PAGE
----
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Two horses killed in Westford stable collapse

Most at ranch are saved, however

A riding stable in Westford collapsed Friday.
A riding stable in Westford collapsed Friday. Jon Chase for the Boston Globe

WESTFORD — “The weather is just so bad,” a grim Robert Haigh said on Friday afternoon. “Mother Nature hates us.”

Haigh uttered those words at the end of a long and harrowing day, after a metal Quonset hut used as a barn on his ranch had buckled under snow, trapping several horses inside and leading to a large-scale rescue effort that ultimately was not able to save two of the animals.

Workers used farm tractors to peel back portions of the hut and free some of the horses at Bobby’s Ranch as a veterinarian and then firefighters arrived, said Haigh, 84, who opened the ranch in 1972 as a summer activity for his son and daughter. The riding stable offers trail rides to the public.

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The deaths served as another reminder of the dangers brought by the record-breaking snowstorms that have barraged Massachusetts this year. Most of the horses inside the hut did survive.

“After a long technical rescue, unfortunately, the outcome wasn’t what we were hoping for,” fire Lieutenant Donald Parsons said just after 3:30 p.m. “So it’s now a recovery of two horses that did not survive.”

The rescue operation featured emergency personnel from several communities and a number of civilian volunteers.

Haigh said about 32 horses live on the portion of the ranch where the collapse occurred, but he did not know how many had been inside when the structure buckled because horses come and go from that barn, called “the dining room,” to feed.

The horses that died were Cisco, which belonged to Haigh, and King, a horse whose owner boarded it at the ranch, he said.

“I just wish it didn’t happen,” a stoic Haigh said. “That’s all you can do.”

Haigh said he had tried to clear off the roof of the 40-foot-wide Quonset hut, pushing snow from the southern side so that it fell down to the north, but he was unable to approach the building from the north using farm equipment because that area is protected by the state Department of Environmental Protection.

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It is too dangerous, he said, to climb on top of the structure.

After heavy snow a few years ago caused the arched hut to bow slightly, he reinforced the structure with a truss supported by four telephone poles, Haigh said, but earlier this week, that framework began to twist under the weight of the snow.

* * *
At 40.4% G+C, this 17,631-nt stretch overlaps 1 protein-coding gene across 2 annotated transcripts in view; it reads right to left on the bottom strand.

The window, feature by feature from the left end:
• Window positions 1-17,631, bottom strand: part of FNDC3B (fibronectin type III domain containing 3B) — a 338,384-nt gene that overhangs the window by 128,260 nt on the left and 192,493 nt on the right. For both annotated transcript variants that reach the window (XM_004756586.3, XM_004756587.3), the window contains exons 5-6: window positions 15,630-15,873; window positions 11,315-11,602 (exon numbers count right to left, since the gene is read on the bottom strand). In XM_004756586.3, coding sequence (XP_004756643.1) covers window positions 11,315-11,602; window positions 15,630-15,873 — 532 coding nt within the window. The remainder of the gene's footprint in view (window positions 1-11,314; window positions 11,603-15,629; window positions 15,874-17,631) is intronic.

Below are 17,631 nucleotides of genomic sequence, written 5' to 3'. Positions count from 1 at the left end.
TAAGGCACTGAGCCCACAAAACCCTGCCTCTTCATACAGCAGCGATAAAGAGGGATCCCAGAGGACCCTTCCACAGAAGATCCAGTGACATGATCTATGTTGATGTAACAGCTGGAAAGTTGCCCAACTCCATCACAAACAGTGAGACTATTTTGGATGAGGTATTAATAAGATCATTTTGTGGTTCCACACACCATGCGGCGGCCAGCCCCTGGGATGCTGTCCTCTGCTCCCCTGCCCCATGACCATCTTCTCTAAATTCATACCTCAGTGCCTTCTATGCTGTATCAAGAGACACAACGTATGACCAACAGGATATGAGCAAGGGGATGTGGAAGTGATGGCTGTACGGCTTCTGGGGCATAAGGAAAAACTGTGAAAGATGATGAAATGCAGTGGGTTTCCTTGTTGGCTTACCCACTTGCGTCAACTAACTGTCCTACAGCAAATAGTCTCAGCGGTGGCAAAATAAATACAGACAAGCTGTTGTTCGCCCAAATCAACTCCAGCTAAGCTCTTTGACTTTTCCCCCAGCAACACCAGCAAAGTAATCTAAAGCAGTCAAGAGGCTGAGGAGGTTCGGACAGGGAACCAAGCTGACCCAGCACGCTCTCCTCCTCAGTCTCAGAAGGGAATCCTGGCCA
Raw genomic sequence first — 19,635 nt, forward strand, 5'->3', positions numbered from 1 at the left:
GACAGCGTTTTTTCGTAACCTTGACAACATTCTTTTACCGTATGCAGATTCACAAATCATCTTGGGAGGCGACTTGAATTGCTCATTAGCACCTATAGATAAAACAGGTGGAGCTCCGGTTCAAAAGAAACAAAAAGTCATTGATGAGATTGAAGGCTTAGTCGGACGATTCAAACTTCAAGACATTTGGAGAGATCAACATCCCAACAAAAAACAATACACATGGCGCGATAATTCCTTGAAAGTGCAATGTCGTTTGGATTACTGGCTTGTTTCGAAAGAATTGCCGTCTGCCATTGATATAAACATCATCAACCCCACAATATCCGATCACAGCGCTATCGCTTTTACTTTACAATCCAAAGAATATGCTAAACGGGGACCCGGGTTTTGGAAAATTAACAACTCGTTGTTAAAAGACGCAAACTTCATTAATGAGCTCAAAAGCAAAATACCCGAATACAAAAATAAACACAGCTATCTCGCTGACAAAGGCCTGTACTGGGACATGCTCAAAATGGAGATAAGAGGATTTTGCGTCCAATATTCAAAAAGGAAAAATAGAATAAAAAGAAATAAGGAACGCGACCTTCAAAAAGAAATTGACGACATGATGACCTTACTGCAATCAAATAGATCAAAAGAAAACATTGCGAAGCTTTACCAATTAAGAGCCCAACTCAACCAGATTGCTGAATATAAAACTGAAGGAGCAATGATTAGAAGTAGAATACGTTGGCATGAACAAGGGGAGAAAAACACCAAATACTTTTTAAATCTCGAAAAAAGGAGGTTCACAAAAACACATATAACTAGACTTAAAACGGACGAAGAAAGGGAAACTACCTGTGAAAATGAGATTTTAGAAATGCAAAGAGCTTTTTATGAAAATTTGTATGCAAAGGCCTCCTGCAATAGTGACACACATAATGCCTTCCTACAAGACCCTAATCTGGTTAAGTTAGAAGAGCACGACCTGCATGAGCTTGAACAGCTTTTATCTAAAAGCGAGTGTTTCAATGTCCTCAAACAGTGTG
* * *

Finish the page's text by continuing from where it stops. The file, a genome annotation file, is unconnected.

On Friday afternoon, Haigh was left wondering how he would clear the flat roof, about 40 feet high, of his central barn, where rescued horses were feeding and being tended by ranch workers and volunteers.

Nearby, the twisted ends of the Quonset hut still maintained an arched shape, but its center sagged deeply. At the eastern entrance, peeled-back sections of metal resembled aluminum foil wadded by a giant hand.

“The way that it works is that if a portion of it fails, the whole thing fails,” Parsons said.

State Fire Marshal Stephen D. Coan said at the scene that rescuers “worked very, very hard, and at the end of the day everyone truly understands the relationship between a horse and an owner, and it really drove these men and women to do all they could.”

“Sometimes it’s just not in the cards,” Coan said.

He said rescuers spent several hours clearing debris to reach the two animals, only to find that they had been fatally injured.

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“It was an intense and coordinated team approach,” he said, involving veterinarians, horse owners, Westford firefighters, and the Essex County Technical Rescue Team.

Coan said the tragedy should serve as a cautionary tale about the possibility of roof collapses from recent snowfall. Officials have advised Massachusetts residents to clear roofs after a series of snowstorms hammered the state.

With rain expected over the weekend, forecasters say the danger will increase, as the existing snow soaks up water and becomes heavier.

A horse was led away from the collapsed structure.
A horse was led away from the collapsed structure.WCVB.com
WCVB.com

Jeremy C. Fox can be reached at jeremy.fox@globe.com. Follow him on Twitter @jeremycfox. Rebecca Fiore can be reached at rebecca.fiore@globe.com.